Nine minutes on a Minneapolis street last May sparked a long, defiant summer of Black Lives Matter protests across Britain. Following George Floyd’s death, Boris Johnson launched the Commission on Race and Ethnic Disparities, to examine race relations in the UK – chaired by educationalist Dr Tony Sewell.
Now, as Minnesota police stand trial for using restraining methods that it is alleged killed Floyd, the publication of Sewell’s report last Wednesday has triggered fresh anger and racial recrimination on this side of the Atlantic.
The study was compiled by 10 independent commissioners – nine of whom are black or Asian. Sewell himself is the London-born son of Jamaican parents, part of the Windrush generation who came to Britain in the 1950s.
Yet this exhaustive 258-page data-driven report finds that, when it comes to the life chances of the 13 per cent of the UK population from ethnic minorities, “impediments and disparities do exist, but are varied and ironically very few of them are directly to do with racism”. The commissioners “no longer see a Britain where the system is deliberately rigged against ethnic minorities,” the report concludes. “Britain should be seen as a model for other white-majority countries”.
Over recent months, there have been public clashes over traditional hymns, the Union Jack and colonial-era statues. Some commentators say post-Brexit Britain has sunk into a “culture war”.
But even within this context, the response to Sewell’s Government-commissioned study – which acknowledges that “outright racism still exists in the UK” but highlights “a reluctance to acknowledge Britain has become open and fairer” – has been astonishing.
“It’s a whitewash, a slap in the face of all anti-racism efforts,” said Dr Shola Mos-Shogbamimu, a lawyer activist. The commissioners were compared to Ku Klux Klan members by a Labour MP. Sewell himself, who is 62, and has spent his entire career either as a teacher, educational researcher or community leader focused on helping black youngsters, was likened by a Cambridge University professor to Hitler’s propagandist Josef Goebbels. Since publication, he has maintained a dignified silence. Until now.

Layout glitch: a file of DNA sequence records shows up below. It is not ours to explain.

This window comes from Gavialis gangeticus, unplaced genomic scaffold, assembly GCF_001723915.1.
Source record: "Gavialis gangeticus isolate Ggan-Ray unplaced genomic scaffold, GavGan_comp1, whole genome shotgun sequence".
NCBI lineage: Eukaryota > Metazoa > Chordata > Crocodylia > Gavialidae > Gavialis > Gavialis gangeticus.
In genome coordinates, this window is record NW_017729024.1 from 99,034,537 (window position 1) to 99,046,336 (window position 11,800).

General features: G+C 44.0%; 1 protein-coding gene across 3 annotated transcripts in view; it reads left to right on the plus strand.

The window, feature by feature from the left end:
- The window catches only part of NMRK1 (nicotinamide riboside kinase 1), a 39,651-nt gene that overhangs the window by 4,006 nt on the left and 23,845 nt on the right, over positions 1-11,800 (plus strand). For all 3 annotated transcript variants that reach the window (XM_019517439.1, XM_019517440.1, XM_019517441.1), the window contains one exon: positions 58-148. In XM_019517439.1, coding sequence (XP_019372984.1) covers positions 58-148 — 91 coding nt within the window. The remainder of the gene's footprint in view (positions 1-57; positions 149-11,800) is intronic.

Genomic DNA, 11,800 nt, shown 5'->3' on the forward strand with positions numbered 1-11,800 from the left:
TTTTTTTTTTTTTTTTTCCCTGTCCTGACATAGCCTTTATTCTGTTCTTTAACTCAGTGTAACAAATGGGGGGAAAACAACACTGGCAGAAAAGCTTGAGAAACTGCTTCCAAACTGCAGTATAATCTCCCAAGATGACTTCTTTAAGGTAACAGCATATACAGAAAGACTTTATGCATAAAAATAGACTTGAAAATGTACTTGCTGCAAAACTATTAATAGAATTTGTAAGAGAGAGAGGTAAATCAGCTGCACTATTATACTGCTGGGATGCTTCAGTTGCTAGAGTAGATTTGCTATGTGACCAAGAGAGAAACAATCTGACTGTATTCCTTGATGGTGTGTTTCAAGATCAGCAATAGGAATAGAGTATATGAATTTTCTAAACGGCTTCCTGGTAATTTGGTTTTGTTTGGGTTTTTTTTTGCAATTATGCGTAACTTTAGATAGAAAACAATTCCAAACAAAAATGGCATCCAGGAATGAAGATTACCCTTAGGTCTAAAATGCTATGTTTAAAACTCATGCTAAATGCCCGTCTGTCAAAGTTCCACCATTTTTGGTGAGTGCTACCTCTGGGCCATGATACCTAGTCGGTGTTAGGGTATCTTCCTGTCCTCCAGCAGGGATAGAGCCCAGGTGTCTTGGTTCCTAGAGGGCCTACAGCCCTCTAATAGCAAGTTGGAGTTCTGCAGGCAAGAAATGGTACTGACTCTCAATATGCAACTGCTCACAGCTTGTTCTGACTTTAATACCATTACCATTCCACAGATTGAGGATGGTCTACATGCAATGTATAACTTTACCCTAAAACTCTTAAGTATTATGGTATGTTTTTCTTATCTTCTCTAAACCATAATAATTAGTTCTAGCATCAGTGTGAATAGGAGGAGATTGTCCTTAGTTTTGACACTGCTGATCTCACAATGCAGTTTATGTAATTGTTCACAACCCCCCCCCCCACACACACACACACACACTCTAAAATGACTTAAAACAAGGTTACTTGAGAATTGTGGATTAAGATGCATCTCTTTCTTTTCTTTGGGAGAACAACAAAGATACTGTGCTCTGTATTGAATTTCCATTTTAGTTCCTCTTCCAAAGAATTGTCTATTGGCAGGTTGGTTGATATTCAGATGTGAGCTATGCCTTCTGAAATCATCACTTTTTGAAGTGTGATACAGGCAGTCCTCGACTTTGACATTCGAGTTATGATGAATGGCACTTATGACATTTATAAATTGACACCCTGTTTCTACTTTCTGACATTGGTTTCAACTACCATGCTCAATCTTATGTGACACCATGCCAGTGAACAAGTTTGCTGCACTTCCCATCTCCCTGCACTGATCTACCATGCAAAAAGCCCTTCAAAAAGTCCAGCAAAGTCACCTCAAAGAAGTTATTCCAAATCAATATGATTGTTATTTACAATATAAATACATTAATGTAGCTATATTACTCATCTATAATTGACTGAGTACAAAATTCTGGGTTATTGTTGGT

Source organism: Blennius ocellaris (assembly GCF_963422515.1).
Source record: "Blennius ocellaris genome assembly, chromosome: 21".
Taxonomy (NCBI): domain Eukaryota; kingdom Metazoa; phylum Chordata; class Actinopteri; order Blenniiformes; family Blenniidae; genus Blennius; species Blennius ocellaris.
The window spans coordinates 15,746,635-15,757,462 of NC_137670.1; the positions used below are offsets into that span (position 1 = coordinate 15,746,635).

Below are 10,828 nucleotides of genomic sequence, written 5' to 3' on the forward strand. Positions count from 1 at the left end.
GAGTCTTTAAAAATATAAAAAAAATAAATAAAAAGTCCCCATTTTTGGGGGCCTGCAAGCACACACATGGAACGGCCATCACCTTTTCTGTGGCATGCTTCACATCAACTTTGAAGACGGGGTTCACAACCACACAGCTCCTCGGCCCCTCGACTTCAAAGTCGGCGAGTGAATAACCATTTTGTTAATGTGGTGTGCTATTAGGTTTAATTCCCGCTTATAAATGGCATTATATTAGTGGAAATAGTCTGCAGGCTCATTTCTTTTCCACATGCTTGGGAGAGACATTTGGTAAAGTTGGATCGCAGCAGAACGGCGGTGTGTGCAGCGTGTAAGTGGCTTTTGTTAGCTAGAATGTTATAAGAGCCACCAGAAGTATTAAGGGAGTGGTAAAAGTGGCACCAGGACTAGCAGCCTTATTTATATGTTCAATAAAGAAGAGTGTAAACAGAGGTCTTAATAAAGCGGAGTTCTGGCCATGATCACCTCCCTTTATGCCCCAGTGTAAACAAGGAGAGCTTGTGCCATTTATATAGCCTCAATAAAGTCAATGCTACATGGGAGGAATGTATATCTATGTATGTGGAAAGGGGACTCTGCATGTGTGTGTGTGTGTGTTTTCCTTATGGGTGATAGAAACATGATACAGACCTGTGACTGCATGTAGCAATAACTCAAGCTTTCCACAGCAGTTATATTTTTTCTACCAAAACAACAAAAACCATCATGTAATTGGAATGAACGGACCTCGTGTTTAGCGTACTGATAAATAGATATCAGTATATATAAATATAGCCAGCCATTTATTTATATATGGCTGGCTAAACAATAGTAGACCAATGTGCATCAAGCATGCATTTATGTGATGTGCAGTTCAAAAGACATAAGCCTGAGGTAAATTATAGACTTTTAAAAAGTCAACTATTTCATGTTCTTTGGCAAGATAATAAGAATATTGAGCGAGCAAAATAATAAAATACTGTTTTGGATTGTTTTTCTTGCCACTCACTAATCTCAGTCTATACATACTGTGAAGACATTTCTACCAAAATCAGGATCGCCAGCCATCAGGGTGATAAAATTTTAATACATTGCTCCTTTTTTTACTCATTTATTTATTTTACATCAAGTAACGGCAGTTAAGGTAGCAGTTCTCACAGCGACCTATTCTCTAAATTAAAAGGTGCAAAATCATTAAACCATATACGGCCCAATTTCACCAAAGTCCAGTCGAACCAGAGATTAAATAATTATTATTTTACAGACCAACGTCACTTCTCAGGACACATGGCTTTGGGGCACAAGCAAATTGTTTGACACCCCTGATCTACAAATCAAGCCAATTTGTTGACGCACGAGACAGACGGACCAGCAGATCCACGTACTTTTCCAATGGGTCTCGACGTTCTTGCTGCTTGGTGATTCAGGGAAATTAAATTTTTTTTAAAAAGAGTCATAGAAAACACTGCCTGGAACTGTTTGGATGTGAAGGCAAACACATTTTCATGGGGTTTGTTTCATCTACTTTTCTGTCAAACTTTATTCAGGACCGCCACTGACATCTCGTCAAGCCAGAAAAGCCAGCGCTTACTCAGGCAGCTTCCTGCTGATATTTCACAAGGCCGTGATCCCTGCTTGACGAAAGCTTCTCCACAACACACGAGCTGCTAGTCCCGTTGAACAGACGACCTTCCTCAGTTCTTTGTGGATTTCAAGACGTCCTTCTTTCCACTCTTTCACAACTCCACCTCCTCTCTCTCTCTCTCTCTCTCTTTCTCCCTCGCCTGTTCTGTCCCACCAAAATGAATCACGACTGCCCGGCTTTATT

“I want to say loud and clear this report does not deny racism,” Sewell says. But when examining disparities people face in areas of education, health, crime, policing and employment, he points to “a myriad of causes – geography, family influence, socio-economic background, culture and religion – that all have more significant impact on life chances than racism”.
One reason Left-wing campaigners are so angry about this report, Sewell argues, is that the commissioners, while non-white, are not race relations activists, coming instead from a variety of other fields. They include former police superintendent Keith Fraser, the economist Dambisa Moyo and TV executive Samir Shah.
“This is part of the problem – and the response to our report has been extreme, unnecessary, over-the-top, ridiculous and absurd,” Sewell tells me during a recording of my podcast, Planet Normal, which you can listen to using the audio player above. Some of the most vocal critics “should be ashamed of themselves – they should read the report, not read what other people have said about it, then make a comment”.
Much discussion of UK race relations is “driven by emotion or belief”, says Sewell. “Dare to question those emotions or beliefs and you’re in trouble”. His commission, in contrast, which has been supported by the Cabinet Office and drawn extensively on material from the Office for National Statistics, “has been relentlessly focussed on the data”.
Big differences between ethnic minorities are “concealed”, says Sewell, “by the acronym BAME” – Black, Asian and Minority Ethnic. This “just lumps all non-whites together – which makes no sense”.